Lahore: The prospect of expelling Pakistan Cricket Board (PCB) Chairman Ijaz Butt as an International Cricket Council (ICC) Director was reportedly raised at the ICC board meeting in Dubai last week.
Well-placed observers believe that Butt was compelled to accept a series of wide-ranging measures for reforming the beleaguered Pakistan cricket setup without protest because the only alternative would have been to face expulsion, the Daily Times reported.
The possibility is believed to have been raised by an individual member and not the ICC, it added.
There were concerns over a specific potential conflict of interest in the spot–fixing scandal, in which three Pakistan players are allegedly involved.
The PCB and Mohammad Asif, one of the three players implicated in the scandal, are using the services of the same London-based lawyer, which, according to the ICC code of ethics for directors, could be interpreted as a conflict of interest.
This particular spur, however, is merely part of a much broader canvas of the cricket world’s discontent with Butt, the paper said.
Last month, a sports channel had reported that the possibility of suspending the PCB chief had crossed the minds of officials who were unhappy with the way Butt had reacted to the spot–fixing crisis, and then acted with the ICC and other boards, like the England and Wales Cricket Board (ECB).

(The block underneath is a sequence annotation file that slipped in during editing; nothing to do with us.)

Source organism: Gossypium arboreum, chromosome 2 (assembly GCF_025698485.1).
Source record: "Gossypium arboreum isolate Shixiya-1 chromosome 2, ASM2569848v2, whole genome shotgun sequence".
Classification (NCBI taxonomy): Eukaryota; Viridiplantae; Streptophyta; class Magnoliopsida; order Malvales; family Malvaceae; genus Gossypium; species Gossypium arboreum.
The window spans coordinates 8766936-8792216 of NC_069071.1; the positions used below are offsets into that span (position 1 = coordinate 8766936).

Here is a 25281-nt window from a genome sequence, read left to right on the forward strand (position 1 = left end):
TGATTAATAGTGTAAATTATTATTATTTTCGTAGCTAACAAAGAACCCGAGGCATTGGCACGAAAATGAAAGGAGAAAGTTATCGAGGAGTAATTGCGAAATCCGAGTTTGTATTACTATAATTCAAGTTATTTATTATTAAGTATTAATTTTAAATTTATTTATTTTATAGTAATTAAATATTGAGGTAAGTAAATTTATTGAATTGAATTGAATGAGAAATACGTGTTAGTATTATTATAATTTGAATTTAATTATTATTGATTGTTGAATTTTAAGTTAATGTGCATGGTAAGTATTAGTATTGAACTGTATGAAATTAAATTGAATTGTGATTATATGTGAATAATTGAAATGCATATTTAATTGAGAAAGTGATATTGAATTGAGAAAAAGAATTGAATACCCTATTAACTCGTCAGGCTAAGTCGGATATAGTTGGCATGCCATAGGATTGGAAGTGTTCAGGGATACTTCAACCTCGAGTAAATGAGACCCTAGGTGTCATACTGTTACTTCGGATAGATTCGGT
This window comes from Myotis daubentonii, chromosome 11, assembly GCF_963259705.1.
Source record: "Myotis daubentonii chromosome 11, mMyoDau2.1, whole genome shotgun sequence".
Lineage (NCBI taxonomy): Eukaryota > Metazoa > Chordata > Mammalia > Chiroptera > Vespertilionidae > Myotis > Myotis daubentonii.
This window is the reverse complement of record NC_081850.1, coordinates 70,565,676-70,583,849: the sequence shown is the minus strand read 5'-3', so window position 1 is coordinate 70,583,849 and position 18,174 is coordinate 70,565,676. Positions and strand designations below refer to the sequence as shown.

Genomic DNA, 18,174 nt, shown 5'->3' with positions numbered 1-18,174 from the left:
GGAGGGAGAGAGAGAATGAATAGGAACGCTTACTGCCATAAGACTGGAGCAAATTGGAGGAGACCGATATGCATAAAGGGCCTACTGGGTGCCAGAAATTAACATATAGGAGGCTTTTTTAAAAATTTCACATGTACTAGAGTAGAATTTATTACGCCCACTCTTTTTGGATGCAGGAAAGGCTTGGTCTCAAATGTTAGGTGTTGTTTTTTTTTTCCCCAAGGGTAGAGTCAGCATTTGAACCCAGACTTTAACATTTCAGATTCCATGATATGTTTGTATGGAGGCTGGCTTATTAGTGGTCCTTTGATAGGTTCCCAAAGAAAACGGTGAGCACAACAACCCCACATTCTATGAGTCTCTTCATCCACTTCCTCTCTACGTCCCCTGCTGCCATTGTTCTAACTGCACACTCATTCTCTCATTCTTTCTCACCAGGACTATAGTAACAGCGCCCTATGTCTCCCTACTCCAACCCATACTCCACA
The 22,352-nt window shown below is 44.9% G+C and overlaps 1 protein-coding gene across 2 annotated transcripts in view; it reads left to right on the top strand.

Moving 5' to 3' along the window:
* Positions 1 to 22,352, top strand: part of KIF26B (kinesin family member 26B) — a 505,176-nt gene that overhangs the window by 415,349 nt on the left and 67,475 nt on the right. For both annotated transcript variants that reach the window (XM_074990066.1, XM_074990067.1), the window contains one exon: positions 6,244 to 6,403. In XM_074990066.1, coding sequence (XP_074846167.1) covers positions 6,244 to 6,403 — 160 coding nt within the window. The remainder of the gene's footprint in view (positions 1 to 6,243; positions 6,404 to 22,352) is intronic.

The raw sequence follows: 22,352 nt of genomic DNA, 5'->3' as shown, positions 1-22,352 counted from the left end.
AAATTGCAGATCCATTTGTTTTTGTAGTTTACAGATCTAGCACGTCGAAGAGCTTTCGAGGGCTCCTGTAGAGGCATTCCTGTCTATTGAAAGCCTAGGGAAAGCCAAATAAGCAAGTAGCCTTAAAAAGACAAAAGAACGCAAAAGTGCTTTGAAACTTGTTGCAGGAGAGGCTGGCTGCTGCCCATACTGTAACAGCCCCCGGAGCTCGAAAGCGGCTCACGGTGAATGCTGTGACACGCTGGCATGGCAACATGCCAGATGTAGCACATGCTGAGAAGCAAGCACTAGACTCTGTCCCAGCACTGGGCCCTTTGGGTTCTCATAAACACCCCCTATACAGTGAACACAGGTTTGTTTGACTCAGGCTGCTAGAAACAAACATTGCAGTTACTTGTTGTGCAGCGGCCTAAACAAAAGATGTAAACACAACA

The focus of the two-day board meeting was on anti-corruption and, in particular, concerns over the present condition of Pakistan cricket. At its conclusion, the ICC set an ultimatum to the PCB to implement a series of effective anti–corruption measures in its domestic set-up within 30 days.
“There will be greater scrutiny and monitoring of the way the game is governed in Pakistan now,” an official familiar with the brief said.
The measures have to be completed within the 30-day deadline, failing which, theoretically, a range of sanctions is available.
Action can be taken against Butt’s position on the ICC board and financial sanctions can also be applied, withholding prize money from ICC tournaments, for example, the paper said.
The worst–case scenario, “the last resort,” as one official put it, would be to suspend Pakistan’s membership.
“Usually there are various stages to go through when suspension becomes an issue, as was the case with Zimbabwe… Task forces do their work, there is much discussion, fact–finding trips are made and so on,” an ICC-watcher said.
“But in this case, such is the situation and the concern over Pakistan that things could move quickly. You need a 75 percent majority to suspend a member so where is the support for the PCB? The threat of suspension is very real,” he added, emphasizing the grim situation for Pakistan.